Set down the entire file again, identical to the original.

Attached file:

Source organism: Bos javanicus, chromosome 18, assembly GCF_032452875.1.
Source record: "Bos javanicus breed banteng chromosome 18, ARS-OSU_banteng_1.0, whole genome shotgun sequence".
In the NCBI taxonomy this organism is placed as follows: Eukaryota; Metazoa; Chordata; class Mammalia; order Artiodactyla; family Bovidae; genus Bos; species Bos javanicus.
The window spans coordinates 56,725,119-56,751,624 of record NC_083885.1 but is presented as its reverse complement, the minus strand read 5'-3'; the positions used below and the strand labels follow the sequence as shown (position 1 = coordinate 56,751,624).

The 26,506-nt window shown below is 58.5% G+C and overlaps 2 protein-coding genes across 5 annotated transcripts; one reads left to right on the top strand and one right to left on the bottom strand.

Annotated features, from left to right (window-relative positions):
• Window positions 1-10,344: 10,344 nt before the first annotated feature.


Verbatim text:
Source organism: Bos javanicus, chromosome 18, assembly GCF_032452875.1.
Source record: "Bos javanicus breed banteng chromosome 18, ARS-OSU_banteng_1.0, whole genome shotgun sequence".
In the NCBI taxonomy this organism is placed as follows: Eukaryota; Metazoa; Chordata; class Mammalia; order Artiodactyla; family Bovidae; genus Bos; species Bos javanicus.
The window spans coordinates 56,725,119-56,751,624 of record NC_083885.1 but is presented as its reverse complement, the minus strand read 5'-3'; the positions used below and the strand labels follow the sequence as shown (position 1 = coordinate 56,751,624).

The 26,506-nt window shown below is 58.5% G+C and overlaps 2 protein-coding genes across 5 annotated transcripts; one reads left to right on the top strand and one right to left on the bottom strand.

Annotated features, from left to right (window-relative positions):
• Window positions 1-10,344: 10,344 nt before the first annotated feature.